Like many dogs, she was always there. Her affection never waned, her desire to be near us was constant. Yet, as a lover of many dogs over the years, I can honestly say there was something different about Donkey. I’ve never known a dog like her, and I can’t imagine I ever will again.
I know every dog owner would say this about their dog, but Donkey was genuinely special.
People who didn’t like dogs somehow liked Donkey anyway. People normally indifferent to dogs were fascinated by her and called her their favorite of all the dogs they knew. Our friend Brian — who lived with us for years in Seattle — says she is the first dog he ever loved.
Even at our vet, Donkey was an A-list celebrity. From the doctors to the techs, everyone at our vet is great. They are attentive and thoughtful, and take great care of Chloe, but Donkey elicited a special kind of devotion. When we got to the vet with Donkey it was like Norm walked into Cheers. Waiting in the exam room for the vet, techs would come in to visit just because they heard Donkey was around.
The day we had to put her down, when Donkey was taken upstairs to get her IV catheter put in, the techs made a message on her gauze to say goodbye.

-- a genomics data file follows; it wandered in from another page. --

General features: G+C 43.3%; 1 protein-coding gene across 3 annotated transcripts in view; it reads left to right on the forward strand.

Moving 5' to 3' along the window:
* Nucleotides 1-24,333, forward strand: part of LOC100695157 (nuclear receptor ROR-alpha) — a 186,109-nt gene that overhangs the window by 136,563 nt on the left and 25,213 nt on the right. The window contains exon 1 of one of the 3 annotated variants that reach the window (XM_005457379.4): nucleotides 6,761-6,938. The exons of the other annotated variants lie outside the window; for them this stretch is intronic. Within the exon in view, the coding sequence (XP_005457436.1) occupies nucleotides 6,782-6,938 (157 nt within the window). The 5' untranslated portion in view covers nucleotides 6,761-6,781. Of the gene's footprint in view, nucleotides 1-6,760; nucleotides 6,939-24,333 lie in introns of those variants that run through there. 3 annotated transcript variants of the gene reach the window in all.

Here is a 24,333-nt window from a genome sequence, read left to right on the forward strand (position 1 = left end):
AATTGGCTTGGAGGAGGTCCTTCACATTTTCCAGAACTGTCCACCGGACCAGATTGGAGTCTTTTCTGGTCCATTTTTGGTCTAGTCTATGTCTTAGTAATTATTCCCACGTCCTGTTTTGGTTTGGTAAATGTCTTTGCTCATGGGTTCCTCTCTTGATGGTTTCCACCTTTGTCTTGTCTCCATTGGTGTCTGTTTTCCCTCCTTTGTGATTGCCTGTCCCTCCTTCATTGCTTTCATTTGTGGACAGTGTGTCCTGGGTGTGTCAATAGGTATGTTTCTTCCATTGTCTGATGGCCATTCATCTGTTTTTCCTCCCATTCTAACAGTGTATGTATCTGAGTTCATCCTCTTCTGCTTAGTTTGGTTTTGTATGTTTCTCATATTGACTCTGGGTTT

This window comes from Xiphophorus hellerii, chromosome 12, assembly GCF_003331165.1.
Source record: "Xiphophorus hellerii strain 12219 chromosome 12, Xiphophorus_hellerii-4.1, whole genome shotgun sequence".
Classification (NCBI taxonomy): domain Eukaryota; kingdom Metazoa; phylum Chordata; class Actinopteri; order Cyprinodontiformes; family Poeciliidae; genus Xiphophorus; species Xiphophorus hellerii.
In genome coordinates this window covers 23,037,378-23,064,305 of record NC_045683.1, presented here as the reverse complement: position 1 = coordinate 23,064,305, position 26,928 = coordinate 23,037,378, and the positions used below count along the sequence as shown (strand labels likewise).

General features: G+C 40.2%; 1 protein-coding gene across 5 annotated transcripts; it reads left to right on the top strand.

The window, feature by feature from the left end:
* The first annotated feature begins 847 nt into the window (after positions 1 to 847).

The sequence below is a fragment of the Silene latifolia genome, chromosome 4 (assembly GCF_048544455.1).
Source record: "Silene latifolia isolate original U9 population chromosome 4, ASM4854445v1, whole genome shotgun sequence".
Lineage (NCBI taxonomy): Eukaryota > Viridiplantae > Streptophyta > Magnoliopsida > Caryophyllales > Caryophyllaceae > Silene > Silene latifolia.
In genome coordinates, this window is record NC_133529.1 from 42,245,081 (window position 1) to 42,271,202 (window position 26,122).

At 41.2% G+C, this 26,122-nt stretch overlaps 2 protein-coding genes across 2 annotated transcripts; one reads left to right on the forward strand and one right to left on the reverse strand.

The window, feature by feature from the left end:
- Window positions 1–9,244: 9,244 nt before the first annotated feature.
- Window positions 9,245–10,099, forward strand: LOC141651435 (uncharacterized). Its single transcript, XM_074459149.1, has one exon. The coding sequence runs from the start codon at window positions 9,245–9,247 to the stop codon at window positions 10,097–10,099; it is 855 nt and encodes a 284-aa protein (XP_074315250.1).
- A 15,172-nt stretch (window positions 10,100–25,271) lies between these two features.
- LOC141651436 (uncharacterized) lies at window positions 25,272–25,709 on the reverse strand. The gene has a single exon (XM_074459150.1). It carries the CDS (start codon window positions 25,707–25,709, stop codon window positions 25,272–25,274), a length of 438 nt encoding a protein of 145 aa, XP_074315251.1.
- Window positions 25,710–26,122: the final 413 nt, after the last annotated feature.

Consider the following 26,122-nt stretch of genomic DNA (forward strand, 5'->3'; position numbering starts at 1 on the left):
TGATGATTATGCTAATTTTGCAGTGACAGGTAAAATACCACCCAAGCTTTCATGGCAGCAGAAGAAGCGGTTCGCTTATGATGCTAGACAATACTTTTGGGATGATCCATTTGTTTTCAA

Donkey was loved by so many, even though her attitude toward strangers, and even acquaintances, was reserved at best. Gaining Donkey’s affection was a mark of true approval, but ever afterward she would love you effusively. The few people she came to view as part of her pack received a genuine gift, because it was a position that was never earned lightly.
As a pet owner, you always know this day will come, when the story ends for good. Fuck, as a lover of anyone or anything you know this day will come. Still, there’s that small part of us that doesn’t believe it. It’s hard to imagine life without a person or animal that makes up such a big part of our world. Although we knew this day was coming, even knew it was coming relatively soon, I still find it impossible to wrap my brain around the fact that I’ll never see her again.
She was the best. She was the heart of our family, and the hole she leaves behind is larger even than I imagined. We miss you, Donkey. Love you, forever.